James Spigelman mounted a stout defence of the ABC at the Press Club the other day, with three important arguments.
First, the ABC is very good value for your tax dollar, by comparison with the cost of, for example, Foxtel. Subscriptions to the latter are at least five times the cost of the ABC to the Australian taxpayer.
This is not to say that Foxtel is poor value. I subscribe to it myself, for Sky News, the movies, quality TV drama imports and more. But the oft-heard suggestion – likely to be heard much more often in the coming months - that the ABC costs too much to the hard working families of Australia is ridiculous.
Take away the ABC – or cut its funding to the point at which it ceases to be the ABC as we have known it - and people would have no choice but to buy into the much more expensive private subscription service offered by Foxtel. And guess who benefits from that? Not the average Australian, that’s for sure.
Second, the ABC is an incubator for creative talent. It has been the launch pad for some of Australia’s most innovative writers, actors, comedians, directors and producers. Many artists who are today highly commercial prospects started their careers as unknowns at the ABC, finding there the space to experiment and fail that commercial media companies for obvious reasons find much harder to make available.
As Spigelman said in his speech, this doesn’t mean that the ABC should be seen as a ‘market failure’ service, doing only those things that the commercial outlets won’t or can’t. Public service media should strive to be popular with the mainstream audience, at the same time as they are creative risk-takers. This means transmitting reality TV, game shows, soap operas and all the other genres found on commercial TV (albeit at the level of quality that the tax payer has a right to expect).
But only the ABC, with its revenue stream insulated from market conditions, can afford to back those outliers who might, perhaps, become the commercially successful mainstream stars of the future. In doing so it provides what is in effect a creative subsidy for commercial media.
Third, a pluralist democracy needs a source of impartial journalism – journalism, that is, driven not by the interests of a private proprietor or a particular political party, but by the public interest in citizens having access to the information they need to make sense of the world around them, and to make rational decisions when required to do so, such as in elections.
More broadly, the ABC, like the BBC and other public service organisations across the world, has a remit ‘to promote social cohesion, and nourish our national memory and identity’, as Spigelman put it. This is especially important in rural Australia, where the ABC has a uniquely extensive network of local radio stations servicing the needs of small communities.
Here, he gave some ground to the ABC’s critics by acknowledging that in his opinion the ABC had failed the impartiality test, not ‘systematically’, but in perhaps one percent of its output. We’re all human, was his defence, even ABC journalists. Under his chairmanship, Spigelman noted, mechanisms to prevent partiality or bias have been put in place, such as regular, externally produced Editorial Audits and internal reviews.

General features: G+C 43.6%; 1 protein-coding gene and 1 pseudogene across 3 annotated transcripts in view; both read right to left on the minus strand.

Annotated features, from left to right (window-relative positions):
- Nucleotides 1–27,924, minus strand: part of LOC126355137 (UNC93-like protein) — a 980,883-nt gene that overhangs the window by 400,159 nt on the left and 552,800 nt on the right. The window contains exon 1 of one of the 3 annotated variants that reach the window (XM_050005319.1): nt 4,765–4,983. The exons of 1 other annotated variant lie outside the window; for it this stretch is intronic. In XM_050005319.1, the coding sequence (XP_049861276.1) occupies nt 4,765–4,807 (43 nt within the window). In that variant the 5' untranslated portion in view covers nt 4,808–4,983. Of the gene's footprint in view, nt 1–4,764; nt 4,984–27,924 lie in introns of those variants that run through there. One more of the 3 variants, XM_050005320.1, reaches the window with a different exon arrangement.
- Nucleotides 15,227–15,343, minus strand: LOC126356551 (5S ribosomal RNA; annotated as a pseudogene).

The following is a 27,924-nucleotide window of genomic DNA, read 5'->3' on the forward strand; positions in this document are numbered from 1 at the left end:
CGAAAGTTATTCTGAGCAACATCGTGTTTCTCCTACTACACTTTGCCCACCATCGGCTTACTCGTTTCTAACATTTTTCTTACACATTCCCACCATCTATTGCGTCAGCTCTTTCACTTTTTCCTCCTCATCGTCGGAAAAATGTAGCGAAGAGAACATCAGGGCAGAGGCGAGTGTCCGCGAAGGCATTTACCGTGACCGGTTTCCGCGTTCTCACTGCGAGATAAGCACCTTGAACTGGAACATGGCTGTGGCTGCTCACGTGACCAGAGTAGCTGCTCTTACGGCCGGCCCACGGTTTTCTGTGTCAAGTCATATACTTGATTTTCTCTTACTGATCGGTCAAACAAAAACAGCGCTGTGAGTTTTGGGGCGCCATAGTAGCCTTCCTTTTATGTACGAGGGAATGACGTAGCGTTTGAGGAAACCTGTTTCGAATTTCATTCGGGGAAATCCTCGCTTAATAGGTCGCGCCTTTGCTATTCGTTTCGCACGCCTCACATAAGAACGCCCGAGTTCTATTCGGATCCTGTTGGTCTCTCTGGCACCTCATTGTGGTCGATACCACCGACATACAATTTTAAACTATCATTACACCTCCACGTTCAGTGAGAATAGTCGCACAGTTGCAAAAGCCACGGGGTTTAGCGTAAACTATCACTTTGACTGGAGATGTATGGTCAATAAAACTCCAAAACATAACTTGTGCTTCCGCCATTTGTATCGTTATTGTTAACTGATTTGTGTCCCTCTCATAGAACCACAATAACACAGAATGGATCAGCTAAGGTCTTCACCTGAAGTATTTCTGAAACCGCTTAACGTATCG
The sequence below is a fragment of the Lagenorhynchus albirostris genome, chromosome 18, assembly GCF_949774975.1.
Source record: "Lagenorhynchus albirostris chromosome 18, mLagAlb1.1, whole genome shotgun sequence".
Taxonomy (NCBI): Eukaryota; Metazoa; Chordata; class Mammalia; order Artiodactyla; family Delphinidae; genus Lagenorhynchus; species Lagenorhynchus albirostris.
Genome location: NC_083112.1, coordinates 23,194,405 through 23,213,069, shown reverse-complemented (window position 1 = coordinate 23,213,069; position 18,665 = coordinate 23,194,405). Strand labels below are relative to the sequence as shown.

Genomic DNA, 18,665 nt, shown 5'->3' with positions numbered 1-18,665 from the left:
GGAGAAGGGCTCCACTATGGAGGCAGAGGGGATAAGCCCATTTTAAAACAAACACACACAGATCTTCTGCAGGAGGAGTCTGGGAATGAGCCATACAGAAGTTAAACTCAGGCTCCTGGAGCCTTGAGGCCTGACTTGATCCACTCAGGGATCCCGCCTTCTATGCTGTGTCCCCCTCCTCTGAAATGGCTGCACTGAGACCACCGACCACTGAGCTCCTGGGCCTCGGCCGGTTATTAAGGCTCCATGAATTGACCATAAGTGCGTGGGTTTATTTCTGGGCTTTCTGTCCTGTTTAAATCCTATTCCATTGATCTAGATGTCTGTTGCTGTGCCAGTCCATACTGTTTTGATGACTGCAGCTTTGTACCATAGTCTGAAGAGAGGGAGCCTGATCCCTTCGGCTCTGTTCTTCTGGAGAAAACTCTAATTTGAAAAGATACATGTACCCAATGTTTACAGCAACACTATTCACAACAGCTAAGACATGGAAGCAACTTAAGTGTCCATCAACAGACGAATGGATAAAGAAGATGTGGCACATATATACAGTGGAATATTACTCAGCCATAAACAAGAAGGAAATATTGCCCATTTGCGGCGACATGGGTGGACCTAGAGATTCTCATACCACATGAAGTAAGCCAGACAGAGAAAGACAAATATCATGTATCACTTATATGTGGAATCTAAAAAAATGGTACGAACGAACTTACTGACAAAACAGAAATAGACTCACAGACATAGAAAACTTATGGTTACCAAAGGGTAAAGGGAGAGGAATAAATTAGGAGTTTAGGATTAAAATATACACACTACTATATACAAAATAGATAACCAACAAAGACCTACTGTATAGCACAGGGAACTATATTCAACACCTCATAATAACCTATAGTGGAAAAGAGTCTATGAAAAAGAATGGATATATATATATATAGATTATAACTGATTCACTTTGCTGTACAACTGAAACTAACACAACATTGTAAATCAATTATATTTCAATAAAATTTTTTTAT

Spigelman did not name any specific programs or journalists in his remarks, so I can’t comment on the validity of his observations on bias, but his concern to ensure that the ABC is scrupulously impartial in its coverage of national affairs – and seen to be – makes sense at a time when some of the most overtly biased commercial media in Australia are engaged in a campaign to undermine public confidence in the corporation.
ABC staff who, as I wrote last week, are not any more ‘left’ in their political allegiances than their colleagues at News Corp Australia, should welcome this scrutiny, and work harder to ensure that they are not vulnerable to damaging accusations of bias. Anything less would be a betrayal of their privileged place in Australia’s media ecology, and provide an open goal to the organisation’s enemies.
If the ABC’s chairman conceded ground on the issue of bias, he was unapologetic in stating the case for its continuing online presence. Like the BBC, the ABC has been a pioneer in online content provision, ensuring that the vast cultural potential of the internet remains a national asset as well as a source of private profit.
The internet was not invented to further the personal wealth of global media barons, after all, and if the ABC has a competitive advantage online, it is chiefly because audiences value and trust its content, which of course they have paid for with their hard earned taxes.
Commercial media are free to compete on those terms, and many do so very successfully. But the existence of the ABC keeps up the pressure upon those organisations to maintain standards. Sky News is an excellent service, not least because the high standard of ABC news and journalism requires it to be if they are to remain competitive. The same logic applies in other countries, notably the UK, and it applies online as well as on TV and radio. An ABC-less digital future would be a deeply depressing prospect, and not just for those in the audience who hate the relentless advertising which disrupts so much of commercial media content.
Commercial media proprietors are of course free to demand the abandonment of the internet by the only media organisation dedicated to serving the public and national interest. But let’s not pretend that in doing so they have anything but their own profit margins in mind. The privatisation of the internet on ‘competition’ grounds would benefit only those who, in this writer’s view, already have more than enough of the nation’s media under their control.